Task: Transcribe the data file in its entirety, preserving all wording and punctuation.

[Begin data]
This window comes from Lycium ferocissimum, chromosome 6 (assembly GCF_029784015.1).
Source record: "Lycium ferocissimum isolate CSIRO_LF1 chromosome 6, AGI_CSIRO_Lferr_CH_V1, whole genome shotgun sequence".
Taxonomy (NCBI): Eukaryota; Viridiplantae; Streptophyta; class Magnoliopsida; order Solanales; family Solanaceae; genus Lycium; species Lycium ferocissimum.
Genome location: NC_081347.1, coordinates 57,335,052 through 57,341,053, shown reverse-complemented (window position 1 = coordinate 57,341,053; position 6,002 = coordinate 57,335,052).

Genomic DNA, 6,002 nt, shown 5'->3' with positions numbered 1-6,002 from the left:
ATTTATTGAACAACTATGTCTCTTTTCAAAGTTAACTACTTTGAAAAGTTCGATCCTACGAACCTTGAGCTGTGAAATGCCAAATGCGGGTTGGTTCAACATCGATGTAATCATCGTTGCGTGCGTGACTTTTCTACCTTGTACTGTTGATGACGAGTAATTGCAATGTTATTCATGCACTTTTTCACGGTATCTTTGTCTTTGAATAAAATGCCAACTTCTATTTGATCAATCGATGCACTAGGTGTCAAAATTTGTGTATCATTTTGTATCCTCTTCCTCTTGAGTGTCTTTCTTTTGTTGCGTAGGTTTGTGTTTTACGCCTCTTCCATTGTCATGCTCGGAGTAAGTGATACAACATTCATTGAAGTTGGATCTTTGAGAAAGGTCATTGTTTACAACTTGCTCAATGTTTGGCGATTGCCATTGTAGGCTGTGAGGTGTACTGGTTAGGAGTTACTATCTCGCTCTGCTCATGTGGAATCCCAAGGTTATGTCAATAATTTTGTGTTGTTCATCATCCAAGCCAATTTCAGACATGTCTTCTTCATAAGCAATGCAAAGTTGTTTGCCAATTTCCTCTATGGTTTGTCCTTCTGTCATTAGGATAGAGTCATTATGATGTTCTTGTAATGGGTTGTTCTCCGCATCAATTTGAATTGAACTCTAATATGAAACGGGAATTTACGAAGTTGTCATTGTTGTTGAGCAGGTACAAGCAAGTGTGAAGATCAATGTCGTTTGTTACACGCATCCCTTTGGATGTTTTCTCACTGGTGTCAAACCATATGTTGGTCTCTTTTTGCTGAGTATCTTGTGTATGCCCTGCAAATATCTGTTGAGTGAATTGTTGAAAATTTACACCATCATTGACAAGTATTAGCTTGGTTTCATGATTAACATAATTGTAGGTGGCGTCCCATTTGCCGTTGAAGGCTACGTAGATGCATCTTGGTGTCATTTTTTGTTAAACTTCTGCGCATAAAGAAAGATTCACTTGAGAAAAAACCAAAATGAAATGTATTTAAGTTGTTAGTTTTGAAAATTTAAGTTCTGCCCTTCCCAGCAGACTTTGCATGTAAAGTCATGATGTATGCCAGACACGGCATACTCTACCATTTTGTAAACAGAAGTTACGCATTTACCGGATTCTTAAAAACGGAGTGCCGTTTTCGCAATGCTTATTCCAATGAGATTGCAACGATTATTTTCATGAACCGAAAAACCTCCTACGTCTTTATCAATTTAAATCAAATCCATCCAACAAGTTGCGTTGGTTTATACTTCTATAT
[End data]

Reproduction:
This window comes from Lycium ferocissimum, chromosome 6 (assembly GCF_029784015.1).
Source record: "Lycium ferocissimum isolate CSIRO_LF1 chromosome 6, AGI_CSIRO_Lferr_CH_V1, whole genome shotgun sequence".
Taxonomy (NCBI): Eukaryota; Viridiplantae; Streptophyta; class Magnoliopsida; order Solanales; family Solanaceae; genus Lycium; species Lycium ferocissimum.
Genome location: NC_081347.1, coordinates 57,335,052 through 57,341,053, shown reverse-complemented (window position 1 = coordinate 57,341,053; position 6,002 = coordinate 57,335,052).

Genomic DNA, 6,002 nt, shown 5'->3' with positions numbered 1-6,002 from the left:
ATTTATTGAACAACTATGTCTCTTTTCAAAGTTAACTACTTTGAAAAGTTCGATCCTACGAACCTTGAGCTGTGAAATGCCAAATGCGGGTTGGTTCAACATCGATGTAATCATCGTTGCGTGCGTGACTTTTCTACCTTGTACTGTTGATGACGAGTAATTGCAATGTTATTCATGCACTTTTTCACGGTATCTTTGTCTTTGAATAAAATGCCAACTTCTATTTGATCAATCGATGCACTAGGTGTCAAAATTTGTGTATCATTTTGTATCCTCTTCCTCTTGAGTGTCTTTCTTTTGTTGCGTAGGTTTGTGTTTTACGCCTCTTCCATTGTCATGCTCGGAGTAAGTGATACAACATTCATTGAAGTTGGATCTTTGAGAAAGGTCATTGTTTACAACTTGCTCAATGTTTGGCGATTGCCATTGTAGGCTGTGAGGTGTACTGGTTAGGAGTTACTATCTCGCTCTGCTCATGTGGAATCCCAAGGTTATGTCAATAATTTTGTGTTGTTCATCATCCAAGCCAATTTCAGACATGTCTTCTTCATAAGCAATGCAAAGTTGTTTGCCAATTTCCTCTATGGTTTGTCCTTCTGTCATTAGGATAGAGTCATTATGATGTTCTTGTAATGGGTTGTTCTCCGCATCAATTTGAATTGAACTCTAATATGAAACGGGAATTTACGAAGTTGTCATTGTTGTTGAGCAGGTACAAGCAAGTGTGAAGATCAATGTCGTTTGTTACACGCATCCCTTTGGATGTTTTCTCACTGGTGTCAAACCATATGTTGGTCTCTTTTTGCTGAGTATCTTGTGTATGCCCTGCAAATATCTGTTGAGTGAATTGTTGAAAATTTACACCATCATTGACAAGTATTAGCTTGGTTTCATGATTAACATAATTGTAGGTGGCGTCCCATTTGCCGTTGAAGGCTACGTAGATGCATCTTGGTGTCATTTTTTGTTAAACTTCTGCGCATAAAGAAAGATTCACTTGAGAAAAAACCAAAATGAAATGTATTTAAGTTGTTAGTTTTGAAAATTTAAGTTCTGCCCTTCCCAGCAGACTTTGCATGTAAAGTCATGATGTATGCCAGACACGGCATACTCTACCATTTTGTAAACAGAAGTTACGCATTTACCGGATTCTTAAAAACGGAGTGCCGTTTTCGCAATGCTTATTCCAATGAGATTGCAACGATTATTTTCATGAACCGAAAAACCTCCTACGTCTTTATCAATTTAAATCAAATCCATCCAACAAGTTGCGTTGGTTTATACTTCTATAT